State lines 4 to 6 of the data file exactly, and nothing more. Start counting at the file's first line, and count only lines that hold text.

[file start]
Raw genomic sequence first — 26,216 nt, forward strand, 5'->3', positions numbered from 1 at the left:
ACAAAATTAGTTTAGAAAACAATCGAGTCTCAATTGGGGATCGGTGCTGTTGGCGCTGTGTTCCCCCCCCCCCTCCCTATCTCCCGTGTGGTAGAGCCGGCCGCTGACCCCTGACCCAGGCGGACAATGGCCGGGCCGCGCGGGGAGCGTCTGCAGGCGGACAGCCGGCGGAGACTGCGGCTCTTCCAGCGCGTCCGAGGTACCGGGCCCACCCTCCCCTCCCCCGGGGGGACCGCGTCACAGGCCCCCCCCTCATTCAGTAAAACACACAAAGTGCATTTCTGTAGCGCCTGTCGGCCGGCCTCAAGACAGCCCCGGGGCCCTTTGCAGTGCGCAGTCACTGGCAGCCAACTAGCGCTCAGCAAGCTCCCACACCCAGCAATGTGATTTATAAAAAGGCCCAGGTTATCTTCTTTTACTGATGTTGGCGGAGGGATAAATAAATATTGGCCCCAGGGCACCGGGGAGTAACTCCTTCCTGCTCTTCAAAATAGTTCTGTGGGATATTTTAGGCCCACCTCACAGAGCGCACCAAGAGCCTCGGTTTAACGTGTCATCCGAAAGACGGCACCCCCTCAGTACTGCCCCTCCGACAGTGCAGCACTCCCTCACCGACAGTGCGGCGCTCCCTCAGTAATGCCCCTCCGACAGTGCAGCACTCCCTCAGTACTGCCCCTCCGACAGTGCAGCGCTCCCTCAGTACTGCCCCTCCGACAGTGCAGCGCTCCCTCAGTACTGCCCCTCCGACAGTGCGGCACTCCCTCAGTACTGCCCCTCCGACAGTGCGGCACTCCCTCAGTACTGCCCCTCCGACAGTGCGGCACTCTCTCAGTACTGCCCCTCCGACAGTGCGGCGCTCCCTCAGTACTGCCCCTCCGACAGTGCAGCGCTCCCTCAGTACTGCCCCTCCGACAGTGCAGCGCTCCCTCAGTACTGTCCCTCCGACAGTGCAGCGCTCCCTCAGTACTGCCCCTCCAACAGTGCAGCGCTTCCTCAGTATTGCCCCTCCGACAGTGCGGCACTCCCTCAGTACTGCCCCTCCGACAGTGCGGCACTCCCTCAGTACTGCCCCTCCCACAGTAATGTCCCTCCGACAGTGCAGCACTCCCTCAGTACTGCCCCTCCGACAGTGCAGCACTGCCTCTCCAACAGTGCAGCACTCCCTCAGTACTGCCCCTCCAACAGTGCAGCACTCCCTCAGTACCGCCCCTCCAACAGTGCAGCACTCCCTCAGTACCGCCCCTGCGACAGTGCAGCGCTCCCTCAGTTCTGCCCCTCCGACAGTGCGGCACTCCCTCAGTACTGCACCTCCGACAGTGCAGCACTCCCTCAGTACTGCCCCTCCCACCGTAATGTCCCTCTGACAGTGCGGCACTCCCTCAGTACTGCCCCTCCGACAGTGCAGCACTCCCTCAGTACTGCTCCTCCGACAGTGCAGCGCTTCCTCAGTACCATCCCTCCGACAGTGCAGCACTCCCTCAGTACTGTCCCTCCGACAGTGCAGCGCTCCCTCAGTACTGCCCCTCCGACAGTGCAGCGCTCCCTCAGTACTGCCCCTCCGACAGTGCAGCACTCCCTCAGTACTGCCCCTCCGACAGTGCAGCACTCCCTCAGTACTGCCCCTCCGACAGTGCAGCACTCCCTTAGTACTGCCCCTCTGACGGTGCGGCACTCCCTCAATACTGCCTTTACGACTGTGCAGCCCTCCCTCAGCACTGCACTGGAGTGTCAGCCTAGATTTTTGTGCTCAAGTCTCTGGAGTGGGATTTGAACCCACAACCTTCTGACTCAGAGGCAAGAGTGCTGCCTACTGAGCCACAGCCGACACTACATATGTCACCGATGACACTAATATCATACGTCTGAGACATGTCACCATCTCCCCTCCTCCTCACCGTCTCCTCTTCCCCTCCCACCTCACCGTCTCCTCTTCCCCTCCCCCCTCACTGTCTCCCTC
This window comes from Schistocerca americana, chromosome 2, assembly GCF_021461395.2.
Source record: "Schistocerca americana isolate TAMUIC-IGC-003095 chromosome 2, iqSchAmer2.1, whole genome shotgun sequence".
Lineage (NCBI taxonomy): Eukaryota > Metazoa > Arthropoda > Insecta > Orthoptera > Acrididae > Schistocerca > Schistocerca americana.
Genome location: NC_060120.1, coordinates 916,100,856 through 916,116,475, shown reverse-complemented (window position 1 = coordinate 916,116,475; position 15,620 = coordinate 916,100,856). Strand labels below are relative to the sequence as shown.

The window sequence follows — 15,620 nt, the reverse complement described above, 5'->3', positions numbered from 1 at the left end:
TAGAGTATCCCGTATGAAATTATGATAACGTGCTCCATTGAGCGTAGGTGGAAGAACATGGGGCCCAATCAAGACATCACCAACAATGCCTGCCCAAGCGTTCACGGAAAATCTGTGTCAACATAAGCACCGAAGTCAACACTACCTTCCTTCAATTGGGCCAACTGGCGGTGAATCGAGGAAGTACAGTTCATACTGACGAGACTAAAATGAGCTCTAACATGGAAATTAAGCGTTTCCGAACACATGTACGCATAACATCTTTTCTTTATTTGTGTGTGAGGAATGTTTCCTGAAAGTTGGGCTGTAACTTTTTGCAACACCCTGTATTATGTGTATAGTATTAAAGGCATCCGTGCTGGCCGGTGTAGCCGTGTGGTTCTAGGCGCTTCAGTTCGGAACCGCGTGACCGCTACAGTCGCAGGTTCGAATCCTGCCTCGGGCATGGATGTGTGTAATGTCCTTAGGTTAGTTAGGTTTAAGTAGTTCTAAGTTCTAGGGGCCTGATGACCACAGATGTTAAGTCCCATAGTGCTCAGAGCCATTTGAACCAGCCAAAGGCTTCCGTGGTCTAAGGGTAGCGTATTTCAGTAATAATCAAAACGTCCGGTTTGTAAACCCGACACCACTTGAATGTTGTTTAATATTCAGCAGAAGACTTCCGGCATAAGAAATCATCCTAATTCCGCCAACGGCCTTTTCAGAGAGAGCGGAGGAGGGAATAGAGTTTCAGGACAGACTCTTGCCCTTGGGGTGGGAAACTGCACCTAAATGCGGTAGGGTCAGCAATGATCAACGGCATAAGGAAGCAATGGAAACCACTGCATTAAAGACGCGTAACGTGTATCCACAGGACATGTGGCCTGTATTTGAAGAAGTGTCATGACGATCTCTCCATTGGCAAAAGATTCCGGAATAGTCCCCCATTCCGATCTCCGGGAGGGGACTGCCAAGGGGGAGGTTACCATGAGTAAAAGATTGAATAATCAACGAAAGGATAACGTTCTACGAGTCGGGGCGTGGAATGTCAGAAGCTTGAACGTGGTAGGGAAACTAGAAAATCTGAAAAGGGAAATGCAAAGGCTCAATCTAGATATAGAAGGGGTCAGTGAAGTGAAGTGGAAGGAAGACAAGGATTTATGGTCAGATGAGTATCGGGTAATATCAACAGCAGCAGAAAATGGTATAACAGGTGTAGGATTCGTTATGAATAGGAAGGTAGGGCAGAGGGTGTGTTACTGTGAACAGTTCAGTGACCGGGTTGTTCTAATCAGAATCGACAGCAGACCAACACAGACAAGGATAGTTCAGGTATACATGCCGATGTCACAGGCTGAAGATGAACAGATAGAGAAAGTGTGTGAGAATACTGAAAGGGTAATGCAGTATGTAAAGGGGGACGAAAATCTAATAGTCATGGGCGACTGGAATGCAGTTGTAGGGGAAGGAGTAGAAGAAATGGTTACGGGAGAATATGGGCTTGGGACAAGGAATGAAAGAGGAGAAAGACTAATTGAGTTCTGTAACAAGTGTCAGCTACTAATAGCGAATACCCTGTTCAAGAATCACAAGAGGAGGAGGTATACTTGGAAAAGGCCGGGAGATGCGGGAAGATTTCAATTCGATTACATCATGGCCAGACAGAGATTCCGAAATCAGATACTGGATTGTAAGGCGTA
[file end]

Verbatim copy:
Source record: "Schistocerca americana isolate TAMUIC-IGC-003095 chromosome 2, iqSchAmer2.1, whole genome shotgun sequence".
Lineage (NCBI taxonomy): Eukaryota > Metazoa > Arthropoda > Insecta > Orthoptera > Acrididae > Schistocerca > Schistocerca americana.
Genome location: NC_060120.1, coordinates 916,100,856 through 916,116,475, shown reverse-complemented (window position 1 = coordinate 916,116,475; position 15,620 = coordinate 916,100,856). Strand labels below are relative to the sequence as shown.